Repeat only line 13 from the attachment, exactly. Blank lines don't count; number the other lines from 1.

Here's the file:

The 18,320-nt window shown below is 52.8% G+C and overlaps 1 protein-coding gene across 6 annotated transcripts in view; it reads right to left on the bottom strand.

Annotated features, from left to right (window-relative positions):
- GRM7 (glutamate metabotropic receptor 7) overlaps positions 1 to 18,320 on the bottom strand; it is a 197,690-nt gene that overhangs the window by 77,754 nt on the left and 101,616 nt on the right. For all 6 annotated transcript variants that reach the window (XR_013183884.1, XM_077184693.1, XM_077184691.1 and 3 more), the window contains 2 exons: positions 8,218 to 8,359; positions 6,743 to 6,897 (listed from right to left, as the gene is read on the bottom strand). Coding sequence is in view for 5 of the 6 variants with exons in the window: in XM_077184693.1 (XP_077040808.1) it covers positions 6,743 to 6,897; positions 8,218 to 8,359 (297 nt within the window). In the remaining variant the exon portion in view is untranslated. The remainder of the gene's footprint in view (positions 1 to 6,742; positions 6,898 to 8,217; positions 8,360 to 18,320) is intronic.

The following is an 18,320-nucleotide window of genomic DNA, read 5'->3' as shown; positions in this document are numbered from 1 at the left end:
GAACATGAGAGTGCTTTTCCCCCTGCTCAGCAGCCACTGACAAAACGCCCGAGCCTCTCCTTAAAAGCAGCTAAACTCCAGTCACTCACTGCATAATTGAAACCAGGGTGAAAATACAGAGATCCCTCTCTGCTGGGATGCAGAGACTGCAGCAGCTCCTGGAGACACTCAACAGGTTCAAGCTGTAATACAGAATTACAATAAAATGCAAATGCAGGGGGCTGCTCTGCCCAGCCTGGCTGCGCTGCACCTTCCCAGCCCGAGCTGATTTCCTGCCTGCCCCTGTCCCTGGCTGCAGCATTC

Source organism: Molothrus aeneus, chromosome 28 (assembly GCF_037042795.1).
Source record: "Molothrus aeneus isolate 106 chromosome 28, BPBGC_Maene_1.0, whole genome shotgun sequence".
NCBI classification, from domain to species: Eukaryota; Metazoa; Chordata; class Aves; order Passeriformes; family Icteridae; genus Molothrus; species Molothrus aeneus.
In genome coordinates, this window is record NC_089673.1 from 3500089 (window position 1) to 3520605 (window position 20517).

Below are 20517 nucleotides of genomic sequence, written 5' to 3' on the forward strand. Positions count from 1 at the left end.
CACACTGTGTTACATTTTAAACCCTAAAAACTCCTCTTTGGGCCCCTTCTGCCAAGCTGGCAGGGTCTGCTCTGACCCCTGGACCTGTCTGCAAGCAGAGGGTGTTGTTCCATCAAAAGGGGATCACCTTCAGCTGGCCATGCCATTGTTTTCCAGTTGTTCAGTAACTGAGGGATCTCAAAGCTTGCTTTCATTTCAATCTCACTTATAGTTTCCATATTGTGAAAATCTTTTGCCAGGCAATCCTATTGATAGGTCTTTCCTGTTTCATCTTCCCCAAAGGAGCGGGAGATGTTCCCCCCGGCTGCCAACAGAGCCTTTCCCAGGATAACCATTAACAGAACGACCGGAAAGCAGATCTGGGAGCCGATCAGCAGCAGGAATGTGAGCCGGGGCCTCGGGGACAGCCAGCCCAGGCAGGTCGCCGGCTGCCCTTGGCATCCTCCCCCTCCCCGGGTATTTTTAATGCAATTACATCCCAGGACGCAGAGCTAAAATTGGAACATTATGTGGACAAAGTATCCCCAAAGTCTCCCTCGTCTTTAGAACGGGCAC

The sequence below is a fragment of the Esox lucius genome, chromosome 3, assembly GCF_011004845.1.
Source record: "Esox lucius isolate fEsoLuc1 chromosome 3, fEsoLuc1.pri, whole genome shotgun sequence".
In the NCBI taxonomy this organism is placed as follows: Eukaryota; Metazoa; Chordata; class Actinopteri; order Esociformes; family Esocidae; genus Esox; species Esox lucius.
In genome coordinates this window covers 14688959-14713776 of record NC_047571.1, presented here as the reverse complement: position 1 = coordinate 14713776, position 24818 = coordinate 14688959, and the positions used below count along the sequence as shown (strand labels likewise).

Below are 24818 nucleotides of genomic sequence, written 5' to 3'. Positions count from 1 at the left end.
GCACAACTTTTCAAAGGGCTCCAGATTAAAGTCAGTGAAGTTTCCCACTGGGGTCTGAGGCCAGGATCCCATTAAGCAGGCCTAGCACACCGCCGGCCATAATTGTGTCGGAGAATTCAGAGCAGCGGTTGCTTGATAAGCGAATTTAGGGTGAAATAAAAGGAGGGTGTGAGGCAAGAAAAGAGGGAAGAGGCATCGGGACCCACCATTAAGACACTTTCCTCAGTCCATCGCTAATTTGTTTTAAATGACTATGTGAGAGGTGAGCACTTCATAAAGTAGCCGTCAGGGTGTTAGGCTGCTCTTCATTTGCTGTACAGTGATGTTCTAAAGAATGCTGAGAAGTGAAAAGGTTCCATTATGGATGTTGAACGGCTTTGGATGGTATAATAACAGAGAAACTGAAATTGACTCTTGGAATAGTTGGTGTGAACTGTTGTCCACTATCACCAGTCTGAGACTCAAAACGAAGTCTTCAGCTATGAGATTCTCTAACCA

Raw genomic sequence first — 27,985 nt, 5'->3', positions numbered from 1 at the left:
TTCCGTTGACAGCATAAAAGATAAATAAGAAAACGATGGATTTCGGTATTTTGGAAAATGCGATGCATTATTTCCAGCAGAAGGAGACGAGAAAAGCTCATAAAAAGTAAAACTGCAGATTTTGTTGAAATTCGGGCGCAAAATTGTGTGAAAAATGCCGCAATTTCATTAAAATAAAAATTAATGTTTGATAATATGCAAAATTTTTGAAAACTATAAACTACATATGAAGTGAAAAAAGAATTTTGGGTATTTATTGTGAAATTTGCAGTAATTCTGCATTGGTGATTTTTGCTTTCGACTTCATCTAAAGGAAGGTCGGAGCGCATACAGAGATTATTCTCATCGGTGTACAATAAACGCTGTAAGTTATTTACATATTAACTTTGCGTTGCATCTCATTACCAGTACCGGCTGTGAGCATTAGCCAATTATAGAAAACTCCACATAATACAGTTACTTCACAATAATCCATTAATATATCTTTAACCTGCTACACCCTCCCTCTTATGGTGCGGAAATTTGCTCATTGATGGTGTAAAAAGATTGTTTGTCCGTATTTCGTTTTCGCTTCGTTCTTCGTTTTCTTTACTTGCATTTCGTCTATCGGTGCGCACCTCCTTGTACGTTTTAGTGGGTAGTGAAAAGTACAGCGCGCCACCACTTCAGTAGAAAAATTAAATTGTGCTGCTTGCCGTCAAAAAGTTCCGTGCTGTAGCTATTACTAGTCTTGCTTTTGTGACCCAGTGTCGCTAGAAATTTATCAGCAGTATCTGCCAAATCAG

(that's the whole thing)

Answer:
Source record: "Esox lucius isolate fEsoLuc1 chromosome 3, fEsoLuc1.pri, whole genome shotgun sequence".